InputHigh-level language codesLow-level assembly language code
Output“Mnemonic” form of a machine codeBinary codes
EfficiencyMore efficient and intelligentLess efficient and intelligent
Number of operationsSingle operationMultiple operations
Number of phases

The compiler operates in six stages. Each of these programs converts the original program into a new format. They are as follows:

1.     Lexical analysis

2.     Syntax analysis

3.     Semantic analysis

4.     Intermediate code generator

5.     Code optimizer

6.     Code generator

Each stage receives input from the one before it and outputs to the one after it.

Assemblers generate machine code in two phases: pass 1 and pass 2.

We have tried to cover almost all the difference between assembler and compiler. However, if you want to learn more about the difference between compiler and assembler, you can check out our separate blogs on compiler and assembler.

Frequently Asked Questions

Why is assembler faster than compiler?

Assembler code is faster than compiler-generated code because it directly represents machine instructions. Compilers convert high-level code to machine code, which can include extra operations. Assembler code is more efficient but harder to write and understand.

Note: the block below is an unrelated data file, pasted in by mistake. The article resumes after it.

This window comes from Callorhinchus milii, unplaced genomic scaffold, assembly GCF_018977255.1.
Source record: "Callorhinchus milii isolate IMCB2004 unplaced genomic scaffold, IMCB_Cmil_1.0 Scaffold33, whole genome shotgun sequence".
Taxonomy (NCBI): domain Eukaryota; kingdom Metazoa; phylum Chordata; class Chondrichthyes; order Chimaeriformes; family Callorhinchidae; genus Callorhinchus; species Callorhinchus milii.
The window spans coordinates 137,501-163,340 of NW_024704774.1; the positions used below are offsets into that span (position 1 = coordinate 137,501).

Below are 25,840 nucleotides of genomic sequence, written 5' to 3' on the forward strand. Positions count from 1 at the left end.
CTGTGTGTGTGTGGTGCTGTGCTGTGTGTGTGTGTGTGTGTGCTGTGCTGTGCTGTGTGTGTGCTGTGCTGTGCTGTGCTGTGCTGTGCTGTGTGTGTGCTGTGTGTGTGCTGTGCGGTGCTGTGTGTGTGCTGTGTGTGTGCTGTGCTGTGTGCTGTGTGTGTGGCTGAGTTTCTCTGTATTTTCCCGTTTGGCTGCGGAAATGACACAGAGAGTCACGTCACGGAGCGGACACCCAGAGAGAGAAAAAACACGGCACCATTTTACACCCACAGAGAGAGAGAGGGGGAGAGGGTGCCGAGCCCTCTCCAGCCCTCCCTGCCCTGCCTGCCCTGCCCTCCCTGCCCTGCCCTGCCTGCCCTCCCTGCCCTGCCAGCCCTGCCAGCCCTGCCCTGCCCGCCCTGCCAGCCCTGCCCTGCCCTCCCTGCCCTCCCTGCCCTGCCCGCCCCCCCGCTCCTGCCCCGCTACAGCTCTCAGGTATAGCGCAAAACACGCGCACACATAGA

Which comes first compiler or assembler?

First, the compiler comes into the role. It takes the Preprocessed source code as the input and converts it into the assembly code. Then, this assembly code works for the assembler as the input, and then the assembler converts the assembly code into the machine code.

What is the difference between assembled and compiled language?

Assembled languages involve translating source code into machine code using an assembler, producing executable code specific to the target architecture. Compiled languages, however, are translated into machine code by a compiler, resulting in platform-independent executables.

What is the basic difference between assembler and interpreter?

An assembler converts assembly language code into machine code, generating executable files. Conversely, an interpreter executes source code line by line without producing intermediate machine code or executables.

What is an example of a compiler and assembler?

GCC (GNU Compiler Collection) serves as an example of a compiler, translating high-level programming languages like C and C++ into machine code. On the other hand, NASM (Netwide Assembler) exemplifies an assembler, converting assembly language code into machine code.

Conclusion

In this article, we have discussed the difference between compiler and assembler. While both play pivotal roles in translating code into machine-understandable instructions, they operate at different levels of abstraction and produce distinct outputs. Assemblers facilitate the conversion of assembly language into machine code, tailored to specific hardware architectures, whereas compilers translate high-level programming languages into platform-independent executables.